Hughes: New $10 Million Grant Program Seeks to Build Better Options for Middle and High School Students With Mild and Moderate Disabilities
Ben Marcovitz is on a mission. Like many other parents of students with disabilities across the country, he is fighting to ensure that his young daughter Zoe gets the best education possible. Zoe has developmental delays, and Ben and his wife, Meredith, have committed themselves to finding a school that would nurture Zoe’s love of learning. Yet, as the founder and CEO of Collegiate Academies, five public charter high schools in Louisiana, Ben felt increasingly frustrated. In visit after visit, he was told the school did not offer the kind of programming Zoe needed. Ben’s experience has fueled his passion to ensure that more charter schools serve students with disabilities. His question: “How do we make it wonderful for schools to serve all kids, and not just admirable?”
It’s a challenge shared by many: 1 in 5 children in the U.S. has learning and attention issues, and the statistics paint a sobering picture — only 20 percent of students with disabilities nationally score at proficient levels on state assessments. Further, on average, fewer than 70 percent earn a high school diploma within four years, compared with 85 percent for all students. Add to that the compounding effect that race and class have on the experience of students in special education, and it’s clear that our education system is in crisis.
This week, the Bill & Melinda Gates Foundation is announcing an investment of more than $10 million to launch the Charter Students with Disabilities Pilot Community, a cohort of 10 charter management organizations that will work together with the common aim of improving the systems, learning experiences and outcomes for their middle and high school students with mild and moderate disabilities.
Each CMO, including Collegiate Academies, will identify its own network’s goal and create an action plan to improve leading indicators in one or more of the following: math; English; student engagement, including attendance and discipline; or transition to postsecondary life. Each CMO will start with two schools in its network, with the intention of learning what it takes to expand these best practices network-wide over time.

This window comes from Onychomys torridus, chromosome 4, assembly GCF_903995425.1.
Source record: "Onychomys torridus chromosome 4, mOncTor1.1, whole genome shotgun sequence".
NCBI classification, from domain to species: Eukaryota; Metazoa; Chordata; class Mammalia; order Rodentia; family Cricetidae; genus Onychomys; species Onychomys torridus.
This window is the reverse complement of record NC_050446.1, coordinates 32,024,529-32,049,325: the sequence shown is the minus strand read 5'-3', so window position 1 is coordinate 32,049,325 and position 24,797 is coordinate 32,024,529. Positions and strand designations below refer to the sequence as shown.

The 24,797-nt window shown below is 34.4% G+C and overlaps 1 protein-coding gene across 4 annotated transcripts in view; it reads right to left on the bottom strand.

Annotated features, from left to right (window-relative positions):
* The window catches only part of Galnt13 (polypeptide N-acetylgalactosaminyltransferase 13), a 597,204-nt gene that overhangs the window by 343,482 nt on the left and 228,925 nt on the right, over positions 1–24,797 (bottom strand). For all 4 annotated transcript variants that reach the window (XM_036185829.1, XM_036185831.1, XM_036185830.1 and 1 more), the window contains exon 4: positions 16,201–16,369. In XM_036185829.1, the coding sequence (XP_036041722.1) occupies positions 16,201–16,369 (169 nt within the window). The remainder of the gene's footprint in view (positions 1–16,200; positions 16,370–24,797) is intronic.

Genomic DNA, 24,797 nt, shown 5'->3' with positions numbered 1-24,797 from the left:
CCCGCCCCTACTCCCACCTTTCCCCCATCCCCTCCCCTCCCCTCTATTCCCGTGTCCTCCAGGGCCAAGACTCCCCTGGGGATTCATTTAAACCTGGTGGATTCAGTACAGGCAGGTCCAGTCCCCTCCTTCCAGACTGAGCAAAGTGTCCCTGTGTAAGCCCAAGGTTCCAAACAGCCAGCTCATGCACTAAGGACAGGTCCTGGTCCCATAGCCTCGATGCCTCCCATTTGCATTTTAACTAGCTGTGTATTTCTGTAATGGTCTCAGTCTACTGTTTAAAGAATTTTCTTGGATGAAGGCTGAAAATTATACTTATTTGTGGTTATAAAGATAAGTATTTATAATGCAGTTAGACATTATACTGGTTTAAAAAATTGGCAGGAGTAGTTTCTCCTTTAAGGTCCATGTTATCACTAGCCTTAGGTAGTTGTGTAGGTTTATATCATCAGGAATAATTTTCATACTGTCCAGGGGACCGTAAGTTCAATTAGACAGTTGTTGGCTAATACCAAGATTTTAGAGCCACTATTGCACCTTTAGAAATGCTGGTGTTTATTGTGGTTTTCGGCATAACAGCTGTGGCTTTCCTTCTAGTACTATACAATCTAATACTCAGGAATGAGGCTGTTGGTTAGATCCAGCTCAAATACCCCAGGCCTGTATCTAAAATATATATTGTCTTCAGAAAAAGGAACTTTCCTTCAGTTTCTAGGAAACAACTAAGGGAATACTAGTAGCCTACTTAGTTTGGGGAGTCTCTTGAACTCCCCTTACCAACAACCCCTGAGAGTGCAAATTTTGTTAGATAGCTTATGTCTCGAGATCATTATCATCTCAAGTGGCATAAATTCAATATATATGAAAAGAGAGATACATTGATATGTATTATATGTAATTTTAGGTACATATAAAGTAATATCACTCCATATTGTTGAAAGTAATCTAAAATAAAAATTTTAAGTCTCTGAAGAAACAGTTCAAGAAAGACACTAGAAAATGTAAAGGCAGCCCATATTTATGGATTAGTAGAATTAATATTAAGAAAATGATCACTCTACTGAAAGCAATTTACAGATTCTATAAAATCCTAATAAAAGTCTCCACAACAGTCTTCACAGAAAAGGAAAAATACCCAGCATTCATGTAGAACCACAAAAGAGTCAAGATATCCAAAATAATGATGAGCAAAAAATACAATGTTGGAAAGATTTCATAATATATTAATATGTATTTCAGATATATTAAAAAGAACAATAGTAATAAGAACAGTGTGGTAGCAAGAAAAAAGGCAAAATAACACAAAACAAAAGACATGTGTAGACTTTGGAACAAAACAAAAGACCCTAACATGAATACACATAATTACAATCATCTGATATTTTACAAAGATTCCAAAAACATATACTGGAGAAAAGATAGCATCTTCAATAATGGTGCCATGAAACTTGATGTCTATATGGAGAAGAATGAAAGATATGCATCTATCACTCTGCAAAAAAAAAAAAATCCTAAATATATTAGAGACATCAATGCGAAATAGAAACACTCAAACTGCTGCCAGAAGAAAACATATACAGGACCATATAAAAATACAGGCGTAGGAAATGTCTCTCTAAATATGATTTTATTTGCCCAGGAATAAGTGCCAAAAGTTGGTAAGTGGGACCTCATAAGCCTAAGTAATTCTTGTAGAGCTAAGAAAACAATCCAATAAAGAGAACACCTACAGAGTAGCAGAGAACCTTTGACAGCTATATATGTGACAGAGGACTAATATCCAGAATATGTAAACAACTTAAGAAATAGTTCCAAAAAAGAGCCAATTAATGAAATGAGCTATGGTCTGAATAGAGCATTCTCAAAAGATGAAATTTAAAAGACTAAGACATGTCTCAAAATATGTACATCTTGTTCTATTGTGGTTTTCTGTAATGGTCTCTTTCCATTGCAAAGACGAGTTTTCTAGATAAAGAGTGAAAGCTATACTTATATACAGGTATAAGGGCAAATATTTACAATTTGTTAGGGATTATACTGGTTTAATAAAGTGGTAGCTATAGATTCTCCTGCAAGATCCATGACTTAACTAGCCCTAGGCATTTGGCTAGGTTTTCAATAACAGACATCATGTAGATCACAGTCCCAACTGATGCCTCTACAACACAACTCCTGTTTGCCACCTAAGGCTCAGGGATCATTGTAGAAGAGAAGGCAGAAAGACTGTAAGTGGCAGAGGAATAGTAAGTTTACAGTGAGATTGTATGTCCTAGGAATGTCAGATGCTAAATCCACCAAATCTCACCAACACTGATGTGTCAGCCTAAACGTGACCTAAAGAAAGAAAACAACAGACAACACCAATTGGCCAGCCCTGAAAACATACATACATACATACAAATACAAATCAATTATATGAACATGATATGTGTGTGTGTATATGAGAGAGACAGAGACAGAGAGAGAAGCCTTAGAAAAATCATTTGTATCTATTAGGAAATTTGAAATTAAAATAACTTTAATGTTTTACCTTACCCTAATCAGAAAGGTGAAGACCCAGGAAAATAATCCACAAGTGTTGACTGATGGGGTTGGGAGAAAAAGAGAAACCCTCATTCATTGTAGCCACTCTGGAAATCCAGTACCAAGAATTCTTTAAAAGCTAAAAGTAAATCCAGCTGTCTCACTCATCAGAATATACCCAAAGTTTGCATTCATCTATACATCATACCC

We believe that all students, including students receiving special education services, deserve a great education that enables them to graduate and pursue a path toward economic self-sufficiency. To better understand the needs of students with mild and moderate disabilities, we initiated a series of grants over the past year to review the literature, better understand educator perspectives and experiences, and identify best practices in charter schools that serve special education students well. In one study, we gained a better understanding of how race and class created a gap between the experiences encountered by students of color and their white, middle-class peers with the same special education designation. Black and brown special education students tend to be less supported, have less access to rigorous curriculum and receive greater school-sanctioned punishment than their white peers.
Our findings over the past year have led us to hypothesize that there are three key enabling conditions that drive outcomes for this group of students:
● Leader and staff commitment to collective responsibility for all students
● Capacity for disaggregated, data-based decision-making
● Commitment to continuous improvement
The specific implementation of these factors varies. Like all effective practices, they need to be constantly adapted to meet the needs and interests of students and their families and align with the focus and capacity of the individual school.
We know that thousands of educators are working on issues surrounding students with disabilities. We are initially starting with the charter sector, with its origins as education innovators, believing it can leverage its autonomy, flexibility and commitment to equity to innovate to meet the needs of these students.
This investment is part of our broader commitment to encourage schools to work together in networks, where they learn more quickly than they do by working alone. That is the strategy we’re employing with our Networks for School Improvement. We expect that lessons around the needs of students with disabilities will likely emerge from this networked approach, as well as around key questions such as how to best help students stay on track in eighth and ninth grades.
In this and all our work, our goal is to support partner educators to identify and implement evidence-based practices that positively move the needle for all students. We hope these practices can be scaled across networks and into the broader public school system over time.
Ultimately, Ben and Meredith were able to enroll Zoe in a school that meets her needs and her parents’ expectations. We need more options for parents of students with disabilities in the years ahead. We hope this work alongside our grantees can be a small step that starts that broader process.
Bob Hughes is K-12 director for the Bill & Melinda Gates Foundation.
Disclosure: The Bill & Melinda Gates Foundation provides financial support to The 74.Submit a Letter to the Editor